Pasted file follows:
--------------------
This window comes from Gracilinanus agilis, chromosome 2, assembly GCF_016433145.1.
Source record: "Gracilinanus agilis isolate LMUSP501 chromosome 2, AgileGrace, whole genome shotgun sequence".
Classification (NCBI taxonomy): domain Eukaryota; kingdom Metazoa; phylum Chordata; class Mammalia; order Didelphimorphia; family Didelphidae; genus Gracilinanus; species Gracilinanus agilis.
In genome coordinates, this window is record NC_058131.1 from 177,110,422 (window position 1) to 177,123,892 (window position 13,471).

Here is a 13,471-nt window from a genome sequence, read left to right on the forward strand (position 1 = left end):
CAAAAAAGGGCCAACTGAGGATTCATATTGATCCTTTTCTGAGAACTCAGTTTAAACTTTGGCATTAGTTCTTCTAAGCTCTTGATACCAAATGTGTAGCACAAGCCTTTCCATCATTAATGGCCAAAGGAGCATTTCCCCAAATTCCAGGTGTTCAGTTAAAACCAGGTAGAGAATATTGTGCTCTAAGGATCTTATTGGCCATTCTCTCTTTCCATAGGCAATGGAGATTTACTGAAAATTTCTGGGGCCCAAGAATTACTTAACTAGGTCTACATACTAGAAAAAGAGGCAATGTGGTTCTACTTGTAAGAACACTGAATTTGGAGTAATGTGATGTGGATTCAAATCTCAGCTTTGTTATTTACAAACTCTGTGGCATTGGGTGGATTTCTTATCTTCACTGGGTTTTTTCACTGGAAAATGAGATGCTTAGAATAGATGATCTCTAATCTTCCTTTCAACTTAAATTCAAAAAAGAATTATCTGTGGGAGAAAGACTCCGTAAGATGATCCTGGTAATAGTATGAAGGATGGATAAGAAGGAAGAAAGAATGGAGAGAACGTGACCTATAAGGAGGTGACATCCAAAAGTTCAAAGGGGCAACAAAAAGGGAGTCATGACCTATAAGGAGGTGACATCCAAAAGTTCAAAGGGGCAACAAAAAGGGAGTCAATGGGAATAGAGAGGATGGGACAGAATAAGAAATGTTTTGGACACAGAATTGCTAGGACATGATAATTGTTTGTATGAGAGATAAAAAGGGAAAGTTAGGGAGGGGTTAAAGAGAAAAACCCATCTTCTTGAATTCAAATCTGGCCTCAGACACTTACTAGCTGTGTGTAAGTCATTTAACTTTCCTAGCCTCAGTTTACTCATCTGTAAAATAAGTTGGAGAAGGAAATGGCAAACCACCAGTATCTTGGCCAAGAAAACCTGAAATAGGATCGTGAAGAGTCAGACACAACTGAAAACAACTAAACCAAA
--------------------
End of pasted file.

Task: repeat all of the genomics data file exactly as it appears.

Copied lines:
This window comes from Gracilinanus agilis, chromosome 2, assembly GCF_016433145.1.
Source record: "Gracilinanus agilis isolate LMUSP501 chromosome 2, AgileGrace, whole genome shotgun sequence".
Classification (NCBI taxonomy): domain Eukaryota; kingdom Metazoa; phylum Chordata; class Mammalia; order Didelphimorphia; family Didelphidae; genus Gracilinanus; species Gracilinanus agilis.
In genome coordinates, this window is record NC_058131.1 from 177,110,422 (window position 1) to 177,123,892 (window position 13,471).

Here is a 13,471-nt window from a genome sequence, read left to right on the forward strand (position 1 = left end):
CAAAAAAGGGCCAACTGAGGATTCATATTGATCCTTTTCTGAGAACTCAGTTTAAACTTTGGCATTAGTTCTTCTAAGCTCTTGATACCAAATGTGTAGCACAAGCCTTTCCATCATTAATGGCCAAAGGAGCATTTCCCCAAATTCCAGGTGTTCAGTTAAAACCAGGTAGAGAATATTGTGCTCTAAGGATCTTATTGGCCATTCTCTCTTTCCATAGGCAATGGAGATTTACTGAAAATTTCTGGGGCCCAAGAATTACTTAACTAGGTCTACATACTAGAAAAAGAGGCAATGTGGTTCTACTTGTAAGAACACTGAATTTGGAGTAATGTGATGTGGATTCAAATCTCAGCTTTGTTATTTACAAACTCTGTGGCATTGGGTGGATTTCTTATCTTCACTGGGTTTTTTCACTGGAAAATGAGATGCTTAGAATAGATGATCTCTAATCTTCCTTTCAACTTAAATTCAAAAAAGAATTATCTGTGGGAGAAAGACTCCGTAAGATGATCCTGGTAATAGTATGAAGGATGGATAAGAAGGAAGAAAGAATGGAGAGAACGTGACCTATAAGGAGGTGACATCCAAAAGTTCAAAGGGGCAACAAAAAGGGAGTCATGACCTATAAGGAGGTGACATCCAAAAGTTCAAAGGGGCAACAAAAAGGGAGTCAATGGGAATAGAGAGGATGGGACAGAATAAGAAATGTTTTGGACACAGAATTGCTAGGACATGATAATTGTTTGTATGAGAGATAAAAAGGGAAAGTTAGGGAGGGGTTAAAGAGAAAAACCCATCTTCTTGAATTCAAATCTGGCCTCAGACACTTACTAGCTGTGTGTAAGTCATTTAACTTTCCTAGCCTCAGTTTACTCATCTGTAAAATAAGTTGGAGAAGGAAATGGCAAACCACCAGTATCTTGGCCAAGAAAACCTGAAATAGGATCGTGAAGAGTCAGACACAACTGAAAACAACTAAACCAAA